They are protesting against placing AI art on the platform.
ArtStation artists started a public protest against the promotion of AI art as a result of the appearance of AI-generated images on the main page of the platform. Users flooded the service with identical images with a big red "No" sign and the caption "NO TO AI-GENERATED IMAGES".
The protests at ArtStation began on October 13th. The conflict arose amid a growing debate about the ethics of the usage of AI creativity. The neural networks are trained with thousands of paintings drawn by people to create new paintings or to copy existing ones without attribution.
Artist Nicholas Kole, who was named by Kotaku as the instigator of the protest, said that he had seen a post of a costume designer Imogen Chayes on the platform. She published the illustration "No AI", designed by Alexander Nanitchkov. Kole tried to support the idea and urged everyone on Twitter to do the same.
After the start of the protests, ArtStation released a statement clarifying its position. The company advocates for keeping AI-generated art on the platform because it doesn't violate the rules of the service. The service also claims it doesn’t want to “become a gatekeeper with site terms that stifle AI research and commercialization when it respects artists' choices and copyright law”. A spokesperson from Epic (ArtStation’s parent company) also told Motherboard that it did not make any agreements with AI companies that would allow them to scrape content from its website.
On the 15th of October ArtStation updated its statement. The service said it will invite artists to determine which research can use their work. Authors will be able to choose one of three options: use in commercial research with AI, use in non-commercial research with AI, and prohibit the use of work in any research with AI. This caused a new wave of indignation of users under the statement of ArtStation on Twitter.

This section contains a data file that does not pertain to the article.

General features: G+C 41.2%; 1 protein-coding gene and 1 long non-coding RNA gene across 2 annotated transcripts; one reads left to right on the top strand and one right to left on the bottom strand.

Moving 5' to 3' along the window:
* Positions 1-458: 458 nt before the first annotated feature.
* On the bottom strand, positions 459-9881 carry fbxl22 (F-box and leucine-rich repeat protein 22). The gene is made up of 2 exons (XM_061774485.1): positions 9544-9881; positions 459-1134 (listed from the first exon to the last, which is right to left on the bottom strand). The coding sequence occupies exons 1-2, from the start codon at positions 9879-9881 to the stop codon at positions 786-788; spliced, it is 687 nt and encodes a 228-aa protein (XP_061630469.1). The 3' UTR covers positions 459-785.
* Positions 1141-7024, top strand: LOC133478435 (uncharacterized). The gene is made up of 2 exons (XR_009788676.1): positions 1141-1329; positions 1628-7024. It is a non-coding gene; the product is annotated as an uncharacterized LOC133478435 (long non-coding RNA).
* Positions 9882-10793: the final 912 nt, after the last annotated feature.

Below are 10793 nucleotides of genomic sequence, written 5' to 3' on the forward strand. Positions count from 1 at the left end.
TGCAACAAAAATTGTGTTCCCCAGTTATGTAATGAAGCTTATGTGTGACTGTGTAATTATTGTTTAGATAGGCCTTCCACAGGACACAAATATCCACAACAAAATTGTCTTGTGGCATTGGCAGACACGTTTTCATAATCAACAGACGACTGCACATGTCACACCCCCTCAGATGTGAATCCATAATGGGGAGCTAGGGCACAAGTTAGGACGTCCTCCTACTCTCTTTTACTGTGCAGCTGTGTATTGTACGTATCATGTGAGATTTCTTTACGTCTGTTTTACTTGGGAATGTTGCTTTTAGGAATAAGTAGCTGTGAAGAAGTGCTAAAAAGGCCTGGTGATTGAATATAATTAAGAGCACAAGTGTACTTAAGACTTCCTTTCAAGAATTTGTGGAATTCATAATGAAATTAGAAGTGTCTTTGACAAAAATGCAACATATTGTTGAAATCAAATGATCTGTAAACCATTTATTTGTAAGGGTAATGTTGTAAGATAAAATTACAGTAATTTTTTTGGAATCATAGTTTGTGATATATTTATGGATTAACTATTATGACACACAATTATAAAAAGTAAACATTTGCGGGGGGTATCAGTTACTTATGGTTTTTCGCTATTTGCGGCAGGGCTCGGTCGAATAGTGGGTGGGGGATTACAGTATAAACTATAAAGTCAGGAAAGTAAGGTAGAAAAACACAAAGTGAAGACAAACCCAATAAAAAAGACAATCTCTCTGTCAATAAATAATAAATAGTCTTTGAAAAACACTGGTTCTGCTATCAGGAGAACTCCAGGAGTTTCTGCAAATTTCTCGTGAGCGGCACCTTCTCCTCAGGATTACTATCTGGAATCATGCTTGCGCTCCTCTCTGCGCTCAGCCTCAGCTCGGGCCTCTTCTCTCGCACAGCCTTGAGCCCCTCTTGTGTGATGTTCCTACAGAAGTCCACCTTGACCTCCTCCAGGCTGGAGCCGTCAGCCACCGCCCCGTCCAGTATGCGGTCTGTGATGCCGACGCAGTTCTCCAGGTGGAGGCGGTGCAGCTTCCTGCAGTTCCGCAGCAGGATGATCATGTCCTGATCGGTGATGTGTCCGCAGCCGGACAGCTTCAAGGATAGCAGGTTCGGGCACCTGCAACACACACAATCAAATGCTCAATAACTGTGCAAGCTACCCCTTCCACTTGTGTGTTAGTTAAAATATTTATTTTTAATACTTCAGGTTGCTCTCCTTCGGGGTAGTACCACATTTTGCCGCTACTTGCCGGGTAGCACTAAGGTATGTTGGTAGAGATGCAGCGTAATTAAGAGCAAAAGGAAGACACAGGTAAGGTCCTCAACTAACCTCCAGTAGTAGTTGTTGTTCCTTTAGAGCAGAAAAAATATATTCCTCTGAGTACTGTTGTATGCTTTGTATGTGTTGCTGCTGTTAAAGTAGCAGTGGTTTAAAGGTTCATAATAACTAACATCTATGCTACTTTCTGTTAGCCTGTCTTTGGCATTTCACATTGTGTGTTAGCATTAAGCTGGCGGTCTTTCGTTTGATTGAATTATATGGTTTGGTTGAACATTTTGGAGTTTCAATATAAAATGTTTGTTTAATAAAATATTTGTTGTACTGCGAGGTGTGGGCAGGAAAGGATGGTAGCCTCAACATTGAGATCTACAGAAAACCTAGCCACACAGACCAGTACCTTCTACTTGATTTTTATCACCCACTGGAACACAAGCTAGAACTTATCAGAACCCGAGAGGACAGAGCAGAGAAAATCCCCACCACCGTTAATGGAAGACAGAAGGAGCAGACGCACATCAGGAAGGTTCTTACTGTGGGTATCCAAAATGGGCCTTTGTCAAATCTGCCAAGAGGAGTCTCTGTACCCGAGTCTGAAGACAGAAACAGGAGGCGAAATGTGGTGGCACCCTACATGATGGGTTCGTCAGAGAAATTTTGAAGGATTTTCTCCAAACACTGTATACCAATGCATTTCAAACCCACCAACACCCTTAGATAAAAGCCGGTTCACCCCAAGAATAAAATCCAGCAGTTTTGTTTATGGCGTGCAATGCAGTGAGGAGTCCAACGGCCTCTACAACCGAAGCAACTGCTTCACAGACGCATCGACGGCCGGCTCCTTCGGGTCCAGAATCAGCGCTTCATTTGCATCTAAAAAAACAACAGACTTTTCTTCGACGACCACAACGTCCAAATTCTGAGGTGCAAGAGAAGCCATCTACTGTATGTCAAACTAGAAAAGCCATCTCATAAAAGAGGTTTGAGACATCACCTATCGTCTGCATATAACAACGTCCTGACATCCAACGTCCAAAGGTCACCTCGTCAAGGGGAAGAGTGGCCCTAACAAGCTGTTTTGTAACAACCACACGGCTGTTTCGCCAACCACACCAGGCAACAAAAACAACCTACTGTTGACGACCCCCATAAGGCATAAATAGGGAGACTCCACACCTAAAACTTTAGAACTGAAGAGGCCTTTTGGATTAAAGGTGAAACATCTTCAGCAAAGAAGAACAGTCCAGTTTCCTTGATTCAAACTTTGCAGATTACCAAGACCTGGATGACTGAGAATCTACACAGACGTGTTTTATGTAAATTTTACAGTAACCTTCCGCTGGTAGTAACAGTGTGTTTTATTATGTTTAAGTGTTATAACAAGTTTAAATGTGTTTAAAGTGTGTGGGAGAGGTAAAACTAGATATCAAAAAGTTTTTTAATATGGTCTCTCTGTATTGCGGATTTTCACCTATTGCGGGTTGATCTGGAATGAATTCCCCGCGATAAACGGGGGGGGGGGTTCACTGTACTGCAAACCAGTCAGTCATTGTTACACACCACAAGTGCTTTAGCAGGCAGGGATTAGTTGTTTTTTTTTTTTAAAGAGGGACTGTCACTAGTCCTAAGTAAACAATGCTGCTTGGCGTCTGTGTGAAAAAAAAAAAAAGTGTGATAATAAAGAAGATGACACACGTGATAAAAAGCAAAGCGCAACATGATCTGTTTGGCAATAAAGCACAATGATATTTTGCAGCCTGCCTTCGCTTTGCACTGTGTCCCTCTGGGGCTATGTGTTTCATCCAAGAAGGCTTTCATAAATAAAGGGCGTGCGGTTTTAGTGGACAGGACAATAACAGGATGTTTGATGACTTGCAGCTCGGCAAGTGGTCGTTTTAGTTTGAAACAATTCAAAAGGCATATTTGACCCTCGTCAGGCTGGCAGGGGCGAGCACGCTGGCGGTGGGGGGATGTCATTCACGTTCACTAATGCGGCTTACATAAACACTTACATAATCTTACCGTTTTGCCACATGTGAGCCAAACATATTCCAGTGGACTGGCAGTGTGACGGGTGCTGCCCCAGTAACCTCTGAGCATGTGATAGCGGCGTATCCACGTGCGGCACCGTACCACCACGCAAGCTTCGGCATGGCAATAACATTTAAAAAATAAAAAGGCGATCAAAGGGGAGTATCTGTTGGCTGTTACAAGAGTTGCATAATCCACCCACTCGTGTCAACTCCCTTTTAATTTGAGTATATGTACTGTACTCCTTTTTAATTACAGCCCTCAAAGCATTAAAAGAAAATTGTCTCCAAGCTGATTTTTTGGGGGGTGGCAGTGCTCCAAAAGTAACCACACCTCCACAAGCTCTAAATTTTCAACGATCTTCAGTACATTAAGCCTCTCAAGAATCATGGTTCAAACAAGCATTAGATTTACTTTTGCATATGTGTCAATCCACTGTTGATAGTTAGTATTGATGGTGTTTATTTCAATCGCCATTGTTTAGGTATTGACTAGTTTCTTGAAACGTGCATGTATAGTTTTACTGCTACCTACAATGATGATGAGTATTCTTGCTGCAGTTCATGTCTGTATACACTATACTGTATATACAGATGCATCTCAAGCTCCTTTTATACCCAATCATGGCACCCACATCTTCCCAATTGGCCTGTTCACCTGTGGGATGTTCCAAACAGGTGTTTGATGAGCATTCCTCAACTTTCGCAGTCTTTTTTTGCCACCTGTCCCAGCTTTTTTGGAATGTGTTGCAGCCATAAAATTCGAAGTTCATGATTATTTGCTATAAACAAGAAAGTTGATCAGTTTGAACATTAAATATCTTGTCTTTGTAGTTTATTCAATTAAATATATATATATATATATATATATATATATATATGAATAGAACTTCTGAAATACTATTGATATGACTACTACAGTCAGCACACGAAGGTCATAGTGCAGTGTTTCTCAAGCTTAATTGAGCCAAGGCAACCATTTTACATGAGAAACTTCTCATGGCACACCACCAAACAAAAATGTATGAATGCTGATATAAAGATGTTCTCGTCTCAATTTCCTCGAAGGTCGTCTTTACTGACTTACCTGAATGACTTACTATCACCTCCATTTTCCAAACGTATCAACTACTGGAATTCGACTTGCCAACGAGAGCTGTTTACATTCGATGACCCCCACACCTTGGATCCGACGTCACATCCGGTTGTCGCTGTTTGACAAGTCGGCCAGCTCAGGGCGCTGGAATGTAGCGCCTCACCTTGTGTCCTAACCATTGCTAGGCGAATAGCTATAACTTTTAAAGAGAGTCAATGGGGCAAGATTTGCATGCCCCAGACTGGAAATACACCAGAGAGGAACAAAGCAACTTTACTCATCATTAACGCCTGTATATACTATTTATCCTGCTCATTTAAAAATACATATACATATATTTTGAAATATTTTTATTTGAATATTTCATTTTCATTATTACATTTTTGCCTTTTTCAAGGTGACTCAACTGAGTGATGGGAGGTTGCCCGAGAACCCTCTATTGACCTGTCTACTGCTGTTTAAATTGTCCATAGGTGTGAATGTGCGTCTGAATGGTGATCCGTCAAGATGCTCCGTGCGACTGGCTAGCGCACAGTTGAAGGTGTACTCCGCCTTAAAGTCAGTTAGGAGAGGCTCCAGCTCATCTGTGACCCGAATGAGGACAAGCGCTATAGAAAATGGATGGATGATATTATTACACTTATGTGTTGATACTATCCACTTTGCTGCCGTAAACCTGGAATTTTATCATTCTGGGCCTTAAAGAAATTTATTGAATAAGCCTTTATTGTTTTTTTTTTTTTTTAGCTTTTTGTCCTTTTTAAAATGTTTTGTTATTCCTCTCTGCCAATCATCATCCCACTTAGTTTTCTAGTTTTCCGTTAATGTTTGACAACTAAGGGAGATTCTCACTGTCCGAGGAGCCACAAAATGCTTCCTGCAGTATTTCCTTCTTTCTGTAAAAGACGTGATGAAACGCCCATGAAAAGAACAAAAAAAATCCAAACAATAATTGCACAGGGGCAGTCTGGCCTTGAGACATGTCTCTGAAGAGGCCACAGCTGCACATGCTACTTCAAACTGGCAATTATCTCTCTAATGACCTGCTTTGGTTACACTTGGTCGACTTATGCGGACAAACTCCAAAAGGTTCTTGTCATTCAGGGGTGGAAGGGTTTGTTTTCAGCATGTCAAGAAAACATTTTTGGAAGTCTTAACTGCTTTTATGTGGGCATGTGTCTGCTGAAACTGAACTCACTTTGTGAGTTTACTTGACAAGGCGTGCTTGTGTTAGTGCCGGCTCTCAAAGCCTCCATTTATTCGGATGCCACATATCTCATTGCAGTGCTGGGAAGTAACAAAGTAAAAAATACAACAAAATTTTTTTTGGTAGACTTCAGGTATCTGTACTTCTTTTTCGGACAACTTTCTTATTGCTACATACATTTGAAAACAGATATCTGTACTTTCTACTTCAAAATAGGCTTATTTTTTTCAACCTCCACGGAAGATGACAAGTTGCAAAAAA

Blogger Scarce, who has over 3 million YouTube subscribers, backed the artists' claims. He also noted that he stopped going to ArtStation due to the fact that the service was flooded with AI-generated images.
Many artists have publicly spoken out against training neural networks with their work without permission. For example, artist David O' Reilly spoke up against the AI text-to-image model called Dall-E. He stated that “Dalle-E undermines the work of creators of all kinds, most obviously photographers, illustrators, and concept artists who shared their work online, and never asked to be included in a proprietary learning model.”
Stock image websites such as Shutterstock and Getty Images have already banned the upload and sale of AI images. But not everyone does the same. For example, Adobe Stock allows the sale of AI-generated images, but the platform adds some restrictions, such as requirement to tag relevant pictures and to add information about the original content — authors, people, places, the style of the artist, and other data.